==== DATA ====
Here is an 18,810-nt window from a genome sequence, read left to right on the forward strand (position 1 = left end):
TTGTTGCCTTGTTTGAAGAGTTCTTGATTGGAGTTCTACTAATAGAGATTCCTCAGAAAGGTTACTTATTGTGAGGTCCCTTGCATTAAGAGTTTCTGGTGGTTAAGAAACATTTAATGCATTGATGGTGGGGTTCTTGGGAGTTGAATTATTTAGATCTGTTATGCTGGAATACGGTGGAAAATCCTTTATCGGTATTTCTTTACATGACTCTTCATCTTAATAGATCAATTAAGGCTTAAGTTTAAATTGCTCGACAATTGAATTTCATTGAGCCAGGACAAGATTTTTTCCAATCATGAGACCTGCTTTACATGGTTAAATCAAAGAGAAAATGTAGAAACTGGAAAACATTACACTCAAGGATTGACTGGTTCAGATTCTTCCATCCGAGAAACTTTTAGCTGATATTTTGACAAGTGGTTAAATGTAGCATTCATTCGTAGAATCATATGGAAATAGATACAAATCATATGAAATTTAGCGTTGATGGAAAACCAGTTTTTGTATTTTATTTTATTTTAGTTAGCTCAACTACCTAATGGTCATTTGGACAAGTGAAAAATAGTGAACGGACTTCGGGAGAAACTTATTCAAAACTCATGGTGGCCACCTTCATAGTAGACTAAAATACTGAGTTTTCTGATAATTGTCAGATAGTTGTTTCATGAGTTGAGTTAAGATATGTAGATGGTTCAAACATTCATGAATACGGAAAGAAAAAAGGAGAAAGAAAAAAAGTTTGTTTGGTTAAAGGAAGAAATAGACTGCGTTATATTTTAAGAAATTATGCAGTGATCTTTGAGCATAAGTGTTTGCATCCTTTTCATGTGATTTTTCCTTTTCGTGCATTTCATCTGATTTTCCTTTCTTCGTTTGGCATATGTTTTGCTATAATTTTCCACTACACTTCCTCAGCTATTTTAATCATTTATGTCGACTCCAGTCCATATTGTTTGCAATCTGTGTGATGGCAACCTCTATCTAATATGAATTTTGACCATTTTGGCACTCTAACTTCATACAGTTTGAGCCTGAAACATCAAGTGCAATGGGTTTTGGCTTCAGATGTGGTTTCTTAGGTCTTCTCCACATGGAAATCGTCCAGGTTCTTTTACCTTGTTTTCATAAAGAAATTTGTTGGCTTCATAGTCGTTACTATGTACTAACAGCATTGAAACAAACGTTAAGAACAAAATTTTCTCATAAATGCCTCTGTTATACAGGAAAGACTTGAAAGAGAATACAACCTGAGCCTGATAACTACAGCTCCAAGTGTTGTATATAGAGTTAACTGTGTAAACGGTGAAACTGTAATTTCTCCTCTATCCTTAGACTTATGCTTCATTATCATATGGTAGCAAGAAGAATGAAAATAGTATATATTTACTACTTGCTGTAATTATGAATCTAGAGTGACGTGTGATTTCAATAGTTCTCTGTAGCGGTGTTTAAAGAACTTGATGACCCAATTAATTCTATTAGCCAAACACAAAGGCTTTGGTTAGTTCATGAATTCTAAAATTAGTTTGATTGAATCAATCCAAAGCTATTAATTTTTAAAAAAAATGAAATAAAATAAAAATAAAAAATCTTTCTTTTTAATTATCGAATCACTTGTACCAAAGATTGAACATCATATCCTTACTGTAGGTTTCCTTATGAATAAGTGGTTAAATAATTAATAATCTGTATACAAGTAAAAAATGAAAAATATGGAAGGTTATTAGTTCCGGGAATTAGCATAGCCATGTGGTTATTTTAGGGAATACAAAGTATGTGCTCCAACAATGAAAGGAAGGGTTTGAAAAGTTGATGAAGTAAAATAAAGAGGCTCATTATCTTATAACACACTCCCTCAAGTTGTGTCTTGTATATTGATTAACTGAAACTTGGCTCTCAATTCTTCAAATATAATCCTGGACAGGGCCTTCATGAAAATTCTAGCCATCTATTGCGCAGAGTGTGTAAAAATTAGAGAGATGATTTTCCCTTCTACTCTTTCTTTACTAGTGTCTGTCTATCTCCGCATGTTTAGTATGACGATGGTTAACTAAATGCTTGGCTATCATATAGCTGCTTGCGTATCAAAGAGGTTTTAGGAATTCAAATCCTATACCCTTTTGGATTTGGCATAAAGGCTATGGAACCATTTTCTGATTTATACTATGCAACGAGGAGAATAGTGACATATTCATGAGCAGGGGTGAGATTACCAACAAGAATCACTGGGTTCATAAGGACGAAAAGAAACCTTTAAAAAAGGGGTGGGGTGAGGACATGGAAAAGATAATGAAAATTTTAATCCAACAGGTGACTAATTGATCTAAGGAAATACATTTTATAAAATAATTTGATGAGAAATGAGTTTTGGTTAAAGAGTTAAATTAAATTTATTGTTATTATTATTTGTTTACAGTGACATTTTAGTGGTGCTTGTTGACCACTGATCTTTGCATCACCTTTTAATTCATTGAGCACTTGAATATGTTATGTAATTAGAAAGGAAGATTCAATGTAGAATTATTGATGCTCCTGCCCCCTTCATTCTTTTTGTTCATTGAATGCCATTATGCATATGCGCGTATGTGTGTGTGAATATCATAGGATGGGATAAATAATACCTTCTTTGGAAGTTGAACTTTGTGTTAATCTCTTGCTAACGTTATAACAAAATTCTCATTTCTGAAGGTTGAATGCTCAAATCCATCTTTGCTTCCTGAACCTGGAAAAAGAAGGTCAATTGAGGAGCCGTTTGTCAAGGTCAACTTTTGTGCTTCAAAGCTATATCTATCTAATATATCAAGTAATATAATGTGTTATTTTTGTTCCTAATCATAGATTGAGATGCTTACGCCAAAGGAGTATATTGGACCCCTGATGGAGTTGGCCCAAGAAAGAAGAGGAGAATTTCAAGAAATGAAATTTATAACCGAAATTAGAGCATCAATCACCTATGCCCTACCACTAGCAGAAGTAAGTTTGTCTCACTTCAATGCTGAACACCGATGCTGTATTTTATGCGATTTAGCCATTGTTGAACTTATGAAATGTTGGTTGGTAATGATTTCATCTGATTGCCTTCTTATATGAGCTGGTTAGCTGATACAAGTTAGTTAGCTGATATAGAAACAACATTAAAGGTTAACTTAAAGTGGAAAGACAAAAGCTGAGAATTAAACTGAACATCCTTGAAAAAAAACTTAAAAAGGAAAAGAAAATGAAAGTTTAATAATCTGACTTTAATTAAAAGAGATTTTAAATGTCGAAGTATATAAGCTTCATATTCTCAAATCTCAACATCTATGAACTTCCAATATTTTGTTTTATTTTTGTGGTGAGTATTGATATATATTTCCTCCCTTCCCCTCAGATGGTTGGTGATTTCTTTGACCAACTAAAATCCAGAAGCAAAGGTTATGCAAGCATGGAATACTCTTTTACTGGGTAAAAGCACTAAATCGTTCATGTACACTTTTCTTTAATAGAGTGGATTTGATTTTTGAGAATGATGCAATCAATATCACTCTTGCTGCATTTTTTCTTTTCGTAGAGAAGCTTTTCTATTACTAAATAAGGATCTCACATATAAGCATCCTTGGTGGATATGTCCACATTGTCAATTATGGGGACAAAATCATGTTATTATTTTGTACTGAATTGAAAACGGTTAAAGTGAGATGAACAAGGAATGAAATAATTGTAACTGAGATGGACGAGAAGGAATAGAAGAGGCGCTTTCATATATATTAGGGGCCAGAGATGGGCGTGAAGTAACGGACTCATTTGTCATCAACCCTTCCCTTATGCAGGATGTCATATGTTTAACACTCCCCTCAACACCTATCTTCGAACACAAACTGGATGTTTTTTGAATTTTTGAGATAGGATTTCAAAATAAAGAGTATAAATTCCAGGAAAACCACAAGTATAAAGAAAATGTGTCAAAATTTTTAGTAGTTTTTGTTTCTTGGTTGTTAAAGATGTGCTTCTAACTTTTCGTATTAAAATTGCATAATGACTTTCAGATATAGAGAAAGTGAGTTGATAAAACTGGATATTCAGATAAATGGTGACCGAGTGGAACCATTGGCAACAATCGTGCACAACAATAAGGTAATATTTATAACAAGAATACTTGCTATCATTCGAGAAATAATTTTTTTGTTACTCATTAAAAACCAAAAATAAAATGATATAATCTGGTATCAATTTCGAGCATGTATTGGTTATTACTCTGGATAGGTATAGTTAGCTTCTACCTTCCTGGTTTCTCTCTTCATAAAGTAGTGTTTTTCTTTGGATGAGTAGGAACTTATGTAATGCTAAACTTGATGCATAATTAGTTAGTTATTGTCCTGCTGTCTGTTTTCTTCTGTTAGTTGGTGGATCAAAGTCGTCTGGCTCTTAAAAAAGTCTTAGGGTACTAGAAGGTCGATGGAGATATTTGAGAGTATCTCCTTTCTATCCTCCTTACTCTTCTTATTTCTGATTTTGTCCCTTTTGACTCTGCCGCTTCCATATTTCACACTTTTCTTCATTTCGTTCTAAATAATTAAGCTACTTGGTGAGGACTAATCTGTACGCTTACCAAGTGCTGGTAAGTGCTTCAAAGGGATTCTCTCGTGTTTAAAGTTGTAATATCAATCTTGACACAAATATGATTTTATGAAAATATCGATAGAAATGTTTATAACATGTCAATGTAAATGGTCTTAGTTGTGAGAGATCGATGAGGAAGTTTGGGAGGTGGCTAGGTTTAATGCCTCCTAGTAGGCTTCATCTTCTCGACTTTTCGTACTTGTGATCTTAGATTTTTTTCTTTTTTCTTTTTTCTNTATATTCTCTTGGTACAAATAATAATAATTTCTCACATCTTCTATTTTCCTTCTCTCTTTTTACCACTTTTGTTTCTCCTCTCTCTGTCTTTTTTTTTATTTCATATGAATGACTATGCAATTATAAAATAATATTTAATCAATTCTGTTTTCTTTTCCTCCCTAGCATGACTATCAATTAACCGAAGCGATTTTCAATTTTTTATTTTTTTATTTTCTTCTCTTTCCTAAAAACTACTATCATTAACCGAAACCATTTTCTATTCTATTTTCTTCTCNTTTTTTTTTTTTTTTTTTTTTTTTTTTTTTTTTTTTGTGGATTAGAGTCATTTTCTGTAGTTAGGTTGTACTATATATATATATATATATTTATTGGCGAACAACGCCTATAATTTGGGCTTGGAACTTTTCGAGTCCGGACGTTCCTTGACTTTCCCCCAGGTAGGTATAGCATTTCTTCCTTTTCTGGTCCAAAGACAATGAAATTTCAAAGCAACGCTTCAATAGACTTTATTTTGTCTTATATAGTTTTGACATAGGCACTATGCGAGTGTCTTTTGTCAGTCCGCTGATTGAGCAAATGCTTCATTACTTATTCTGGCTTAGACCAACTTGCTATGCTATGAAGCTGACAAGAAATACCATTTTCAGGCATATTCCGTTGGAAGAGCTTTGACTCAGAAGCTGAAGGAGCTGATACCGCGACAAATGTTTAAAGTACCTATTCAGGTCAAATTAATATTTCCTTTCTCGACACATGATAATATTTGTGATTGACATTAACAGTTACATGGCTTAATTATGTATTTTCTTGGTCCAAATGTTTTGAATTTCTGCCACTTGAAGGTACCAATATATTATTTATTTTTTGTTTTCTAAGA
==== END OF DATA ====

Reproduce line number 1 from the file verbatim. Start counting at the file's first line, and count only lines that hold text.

Here is an 18,810-nt window from a genome sequence, read left to right on the forward strand (position 1 = left end):